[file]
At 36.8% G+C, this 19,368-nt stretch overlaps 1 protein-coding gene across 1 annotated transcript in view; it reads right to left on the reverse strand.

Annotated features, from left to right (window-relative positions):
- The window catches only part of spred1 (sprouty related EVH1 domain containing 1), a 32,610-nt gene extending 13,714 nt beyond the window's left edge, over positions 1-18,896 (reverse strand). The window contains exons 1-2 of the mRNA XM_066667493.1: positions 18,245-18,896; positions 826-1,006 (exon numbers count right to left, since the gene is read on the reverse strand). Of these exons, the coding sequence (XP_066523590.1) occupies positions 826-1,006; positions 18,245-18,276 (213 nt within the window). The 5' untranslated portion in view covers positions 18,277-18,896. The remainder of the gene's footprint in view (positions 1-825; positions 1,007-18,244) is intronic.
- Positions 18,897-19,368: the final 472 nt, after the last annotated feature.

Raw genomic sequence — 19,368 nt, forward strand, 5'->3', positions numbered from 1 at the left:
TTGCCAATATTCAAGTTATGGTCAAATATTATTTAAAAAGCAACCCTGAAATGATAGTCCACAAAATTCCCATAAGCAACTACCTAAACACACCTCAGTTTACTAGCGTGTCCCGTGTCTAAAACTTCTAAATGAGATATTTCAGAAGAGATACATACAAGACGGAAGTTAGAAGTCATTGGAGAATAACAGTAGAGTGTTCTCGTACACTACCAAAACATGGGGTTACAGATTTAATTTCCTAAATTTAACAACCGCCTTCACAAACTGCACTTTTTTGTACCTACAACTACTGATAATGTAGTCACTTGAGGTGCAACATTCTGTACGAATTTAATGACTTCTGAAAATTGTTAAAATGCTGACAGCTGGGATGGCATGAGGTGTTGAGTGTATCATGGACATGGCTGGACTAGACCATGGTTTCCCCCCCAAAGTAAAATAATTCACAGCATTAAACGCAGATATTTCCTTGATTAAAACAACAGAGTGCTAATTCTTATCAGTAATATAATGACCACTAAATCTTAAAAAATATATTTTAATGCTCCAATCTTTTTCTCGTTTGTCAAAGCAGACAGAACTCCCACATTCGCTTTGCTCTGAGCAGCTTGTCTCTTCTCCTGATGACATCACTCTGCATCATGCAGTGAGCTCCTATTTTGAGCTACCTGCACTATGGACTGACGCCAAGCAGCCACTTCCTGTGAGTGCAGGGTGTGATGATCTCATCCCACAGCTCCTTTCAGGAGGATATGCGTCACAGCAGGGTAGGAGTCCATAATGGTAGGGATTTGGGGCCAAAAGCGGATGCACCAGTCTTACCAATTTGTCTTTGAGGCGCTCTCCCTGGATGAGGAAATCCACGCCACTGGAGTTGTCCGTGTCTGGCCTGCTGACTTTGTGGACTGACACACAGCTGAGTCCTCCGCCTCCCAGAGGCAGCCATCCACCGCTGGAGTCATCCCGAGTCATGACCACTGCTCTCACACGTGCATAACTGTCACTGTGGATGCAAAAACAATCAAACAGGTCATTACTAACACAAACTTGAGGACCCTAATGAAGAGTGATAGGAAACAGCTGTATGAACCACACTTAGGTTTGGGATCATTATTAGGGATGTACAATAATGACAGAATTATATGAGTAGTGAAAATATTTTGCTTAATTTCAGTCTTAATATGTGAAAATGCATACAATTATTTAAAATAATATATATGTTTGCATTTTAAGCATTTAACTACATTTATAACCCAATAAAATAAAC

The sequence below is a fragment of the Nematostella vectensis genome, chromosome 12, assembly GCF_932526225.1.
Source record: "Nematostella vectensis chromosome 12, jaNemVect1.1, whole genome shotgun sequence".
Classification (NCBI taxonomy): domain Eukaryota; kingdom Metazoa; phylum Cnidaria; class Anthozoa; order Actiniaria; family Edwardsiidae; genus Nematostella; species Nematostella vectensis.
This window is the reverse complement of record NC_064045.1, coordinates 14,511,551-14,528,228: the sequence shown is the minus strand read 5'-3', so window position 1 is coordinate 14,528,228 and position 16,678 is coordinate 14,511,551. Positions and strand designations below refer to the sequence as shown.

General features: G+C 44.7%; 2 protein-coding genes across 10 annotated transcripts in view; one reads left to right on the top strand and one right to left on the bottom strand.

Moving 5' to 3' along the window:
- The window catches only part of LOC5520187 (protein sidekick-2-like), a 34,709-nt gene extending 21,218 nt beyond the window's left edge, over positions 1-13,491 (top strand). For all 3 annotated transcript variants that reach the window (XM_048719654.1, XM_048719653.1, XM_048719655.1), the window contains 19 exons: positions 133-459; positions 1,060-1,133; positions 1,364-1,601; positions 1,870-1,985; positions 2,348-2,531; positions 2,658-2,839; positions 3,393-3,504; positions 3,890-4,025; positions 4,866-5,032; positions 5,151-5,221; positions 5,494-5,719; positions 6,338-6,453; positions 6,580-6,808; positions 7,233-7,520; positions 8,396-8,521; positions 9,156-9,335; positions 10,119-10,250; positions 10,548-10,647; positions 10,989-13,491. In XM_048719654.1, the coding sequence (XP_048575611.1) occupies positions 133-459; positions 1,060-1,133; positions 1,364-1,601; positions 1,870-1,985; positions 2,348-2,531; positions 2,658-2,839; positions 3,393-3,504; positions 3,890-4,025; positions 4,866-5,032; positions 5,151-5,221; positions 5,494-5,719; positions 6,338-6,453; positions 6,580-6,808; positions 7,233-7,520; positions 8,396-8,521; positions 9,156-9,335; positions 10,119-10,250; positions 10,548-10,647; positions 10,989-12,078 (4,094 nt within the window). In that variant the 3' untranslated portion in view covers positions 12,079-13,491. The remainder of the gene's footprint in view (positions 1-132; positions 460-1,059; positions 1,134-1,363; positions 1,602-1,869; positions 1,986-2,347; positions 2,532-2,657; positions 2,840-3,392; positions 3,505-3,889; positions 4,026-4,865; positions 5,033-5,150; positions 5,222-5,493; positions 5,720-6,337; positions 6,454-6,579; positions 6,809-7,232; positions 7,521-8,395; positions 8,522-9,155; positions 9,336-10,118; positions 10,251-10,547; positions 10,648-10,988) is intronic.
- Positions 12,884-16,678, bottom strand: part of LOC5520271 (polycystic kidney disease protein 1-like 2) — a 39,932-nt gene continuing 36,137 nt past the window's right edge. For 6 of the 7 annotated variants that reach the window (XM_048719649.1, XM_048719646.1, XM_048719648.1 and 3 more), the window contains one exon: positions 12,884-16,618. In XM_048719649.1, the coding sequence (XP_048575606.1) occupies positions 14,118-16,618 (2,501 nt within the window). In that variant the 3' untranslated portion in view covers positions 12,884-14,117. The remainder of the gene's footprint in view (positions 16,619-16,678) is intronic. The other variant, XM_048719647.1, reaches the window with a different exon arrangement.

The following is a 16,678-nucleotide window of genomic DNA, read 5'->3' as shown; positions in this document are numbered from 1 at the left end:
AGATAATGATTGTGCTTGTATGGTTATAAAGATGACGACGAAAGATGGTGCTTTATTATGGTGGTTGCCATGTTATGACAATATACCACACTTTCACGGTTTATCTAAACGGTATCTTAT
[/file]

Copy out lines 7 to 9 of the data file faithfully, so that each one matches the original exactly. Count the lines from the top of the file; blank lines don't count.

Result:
The sequence below is a fragment of the Nematostella vectensis genome, chromosome 12, assembly GCF_932526225.1.
Source record: "Nematostella vectensis chromosome 12, jaNemVect1.1, whole genome shotgun sequence".
Classification (NCBI taxonomy): domain Eukaryota; kingdom Metazoa; phylum Cnidaria; class Anthozoa; order Actiniaria; family Edwardsiidae; genus Nematostella; species Nematostella vectensis.